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Speed Management

SFMTA.com/SpeedManagement

Bringing Safer Speeds to San Francisco 

In San Francisco, speeding is the leading causes of traffic deaths and severe injuries—and lowering speeds is the single most effective tool we can use to save lives.  

Slowing speeds is a core principle of Vision Zero, the citywide commitment to end traffic deaths. San Francisco is developing and implementing a comprehensive speed management strategy that will reduce speed limits on key corridors throughout the city, alongside educational campaigns and outreach, improved enforcement strategies, and traffic calming. Under Assembly Bill 43 (Friedman), which was passed in 2021, San Francisco now has the authority to lower speed limits on certain streets, and the SFMTA is moving quickly to implement safer speed zones under this new legislation.  

Following the legislation, slowing speeds is happening now for business activity districts, and will happen next in safety corridors:   

Slowing Speeds in Business Activity Districts 

Under the provision of AB 43 that came into effect in January 2022, the SFMTA is lowering speeds by 5 mph (from 25 mph to 20 mph, or 30 mph to 25 mph) in key business activity districts (streets where at least half of the property uses are dining or retail). Seven corridors were initially proposed and approved by the MTA Board as part of this implementation phase. These 7 locations were implemented by April 2022. Next, staff are proposing 45 additional corridors for legislation in Summer 2022.   

Citywide map showing proposed 20 miles per hour business activity district corridors

Slowing Speeds on Safety Corridors 

AB 43 will also allow cities to lower speeds by 5 mph on streets that are designated as “safety corridors” beginning in 2024. The state must develop criteria for defining safety corridor eligibility. SF is providing input on this state process to provide the additional flexibility to reduce speeds on streets that have the highest number of severe injuries and fatalities. In San Francisco, the High Injury Network shows that 75% of severe and fatal collisions occur on just 13% of city streets.  

Using the High Injury Network to inform Vision Zero projects such as speed management implementation helps Vision Zero SF center equity by prioritizing our most vulnerable communities. The transportation system should be safe for all road users, for all modes of transportation, in all communities and for people of all incomes, races and ethnicities, languages, ages, abilities, and housing status. Over half of High Injury Network streets are in an Equity Priority Community, areas of the city that have been identified as disadvantaged or vulnerable through factors such as households with low-income, high levels of seniors, people who have limited English proficiency, people with disabilities, and more.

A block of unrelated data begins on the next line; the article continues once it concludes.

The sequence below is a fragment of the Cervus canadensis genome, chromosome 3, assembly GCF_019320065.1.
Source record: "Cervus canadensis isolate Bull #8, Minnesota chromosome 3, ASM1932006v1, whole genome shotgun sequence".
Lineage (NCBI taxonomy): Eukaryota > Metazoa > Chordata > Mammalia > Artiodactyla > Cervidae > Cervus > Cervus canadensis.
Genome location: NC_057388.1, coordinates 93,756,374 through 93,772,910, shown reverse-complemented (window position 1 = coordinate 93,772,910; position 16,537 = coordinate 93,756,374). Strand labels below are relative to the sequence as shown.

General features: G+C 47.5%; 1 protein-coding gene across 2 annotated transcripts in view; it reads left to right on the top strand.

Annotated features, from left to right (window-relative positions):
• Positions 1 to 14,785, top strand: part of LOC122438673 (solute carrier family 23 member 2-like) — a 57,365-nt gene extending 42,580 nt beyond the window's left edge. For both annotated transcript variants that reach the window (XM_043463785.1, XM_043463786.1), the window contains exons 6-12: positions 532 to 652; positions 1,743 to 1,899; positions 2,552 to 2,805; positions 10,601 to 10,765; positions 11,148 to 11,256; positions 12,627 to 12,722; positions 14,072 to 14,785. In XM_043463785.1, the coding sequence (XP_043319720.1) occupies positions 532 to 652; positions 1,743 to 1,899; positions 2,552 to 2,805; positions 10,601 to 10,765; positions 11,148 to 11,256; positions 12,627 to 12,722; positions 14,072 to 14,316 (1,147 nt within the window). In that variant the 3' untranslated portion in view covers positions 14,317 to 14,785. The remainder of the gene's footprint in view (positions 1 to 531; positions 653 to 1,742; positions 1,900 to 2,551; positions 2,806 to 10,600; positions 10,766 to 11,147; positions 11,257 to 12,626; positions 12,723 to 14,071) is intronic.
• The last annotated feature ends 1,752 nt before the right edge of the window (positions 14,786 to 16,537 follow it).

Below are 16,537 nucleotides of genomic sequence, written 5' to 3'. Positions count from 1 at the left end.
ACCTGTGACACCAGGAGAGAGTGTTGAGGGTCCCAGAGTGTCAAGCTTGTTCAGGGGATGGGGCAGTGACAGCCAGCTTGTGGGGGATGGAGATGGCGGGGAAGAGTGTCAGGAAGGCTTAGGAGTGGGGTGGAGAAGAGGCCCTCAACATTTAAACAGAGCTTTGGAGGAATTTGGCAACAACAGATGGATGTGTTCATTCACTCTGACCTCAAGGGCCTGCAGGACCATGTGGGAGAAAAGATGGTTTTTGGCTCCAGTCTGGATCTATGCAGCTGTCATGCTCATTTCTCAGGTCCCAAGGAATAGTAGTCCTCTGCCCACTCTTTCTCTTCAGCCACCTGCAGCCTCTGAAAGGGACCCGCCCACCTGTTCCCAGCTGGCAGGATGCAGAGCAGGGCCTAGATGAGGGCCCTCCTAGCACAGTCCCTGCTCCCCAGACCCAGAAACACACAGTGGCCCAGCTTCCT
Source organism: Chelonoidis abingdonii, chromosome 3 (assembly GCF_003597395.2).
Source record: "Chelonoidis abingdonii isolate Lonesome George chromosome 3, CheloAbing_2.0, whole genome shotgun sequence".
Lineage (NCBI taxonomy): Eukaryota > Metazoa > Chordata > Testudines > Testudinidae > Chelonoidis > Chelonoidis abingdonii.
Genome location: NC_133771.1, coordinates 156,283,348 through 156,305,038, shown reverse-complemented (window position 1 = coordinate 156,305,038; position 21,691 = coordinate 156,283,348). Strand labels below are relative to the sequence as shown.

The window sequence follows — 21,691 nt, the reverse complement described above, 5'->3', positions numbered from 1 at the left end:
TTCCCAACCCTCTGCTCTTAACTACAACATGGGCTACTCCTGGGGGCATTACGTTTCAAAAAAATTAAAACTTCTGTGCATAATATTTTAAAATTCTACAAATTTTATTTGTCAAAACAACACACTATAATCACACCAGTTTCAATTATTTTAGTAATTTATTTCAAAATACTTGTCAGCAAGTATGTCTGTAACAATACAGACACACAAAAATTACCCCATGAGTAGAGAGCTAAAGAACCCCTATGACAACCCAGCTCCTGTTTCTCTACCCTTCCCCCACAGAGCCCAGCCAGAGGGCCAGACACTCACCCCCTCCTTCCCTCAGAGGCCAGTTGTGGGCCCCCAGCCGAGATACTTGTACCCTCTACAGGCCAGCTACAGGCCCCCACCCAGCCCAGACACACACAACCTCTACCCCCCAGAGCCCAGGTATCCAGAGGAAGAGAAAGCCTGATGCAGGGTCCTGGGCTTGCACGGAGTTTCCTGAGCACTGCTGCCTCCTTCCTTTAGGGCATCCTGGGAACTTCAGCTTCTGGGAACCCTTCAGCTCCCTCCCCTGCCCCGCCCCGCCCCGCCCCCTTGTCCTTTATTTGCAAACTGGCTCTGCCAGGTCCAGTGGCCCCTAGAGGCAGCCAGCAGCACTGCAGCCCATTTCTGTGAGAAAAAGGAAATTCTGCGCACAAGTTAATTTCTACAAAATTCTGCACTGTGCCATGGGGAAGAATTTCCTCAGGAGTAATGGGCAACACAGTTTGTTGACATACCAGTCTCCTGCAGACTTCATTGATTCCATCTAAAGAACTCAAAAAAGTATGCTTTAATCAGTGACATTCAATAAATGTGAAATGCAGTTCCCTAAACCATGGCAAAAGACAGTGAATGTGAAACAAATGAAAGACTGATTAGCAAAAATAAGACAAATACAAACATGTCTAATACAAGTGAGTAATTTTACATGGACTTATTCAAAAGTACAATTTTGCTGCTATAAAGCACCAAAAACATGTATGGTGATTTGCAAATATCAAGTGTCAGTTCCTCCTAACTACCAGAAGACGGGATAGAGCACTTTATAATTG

Project Status 

As of January 2022, the SFMTA is quickly implementing speed limit reductions on business activity districts. The first 7 corridors approved for speed limit reductions are fully implemented as of April 2022: 

  1. San Bruno Avenue, from Silver to Paul avenues: Implemented January 2022 
  2. Polk Street, from Filbert to Sutter streets: Implemented January 2022 
  3. 24th Street, from Diamond to Chattanooga streets and from Valencia Street to San Bruno Avenue: Implemented February 2022 
  4. Haight Street, from Stanyan Street to Central Avenue and from Webster to Steiner streets: Implemented February 2022 
  5. Fillmore Street, from Chestnut to Union streets and from Jackson to McAllister streets: Implemented March 2022 
  6. Valencia Street, from Cesar Chavez to Market streets: Implemented March 2022 
  7. Ocean Avenue, from Geneva Avenue to Victoria Street and from Junipero Serra Boulevard to 19th Avenue: Implemented April 2022 

Phase 2 is currently under development and will include up to 45 corridors. Staff planned Public Hearings for these locations in March, April, and August 2022, and MTAB legislation in April, May, and December 2022. Implementation for Phase 2 locations began in Summer 2022 and will go through Fall 2023:

  1. Noriega Street, between 19th Avenue and 27th Avenue: Implemented May 2022
  2. Noriega Street, between 30th Avenue and 33rd Avenue: Implemented May 2022
  3. Balboa Street, between 3rd Avenue and 7th Avenue: Implemented June 2022
  4. Geneva Avenue, between Gloria Court and Paris Street: Implemented June 2022
  5. 3rd Street, between Williams Avenue and Evans Avenue: Implemented June 2022
  6. Market Street, between Castro Street and Franklin Street: Implemented July 2022
  7. Castro Street, between Market Street and 19th Street: Implemented July 2022
  8. Stockton Street, between Market Street and Bush Street: Implemented August 2022
  9. West Portal Avenue, between 15th Avenue and Ulloa Street: Implemented September 2022
  10. Divisadero Street, between Pine Street and O’Farrell Street: Implemented September 2022
  11. Divisadero Street, between Golden Gate Avenue and Haight Street: Implemented September 2022
  12. Mission Street, between Cortland Avenue and 14th Street: Implemented September 2022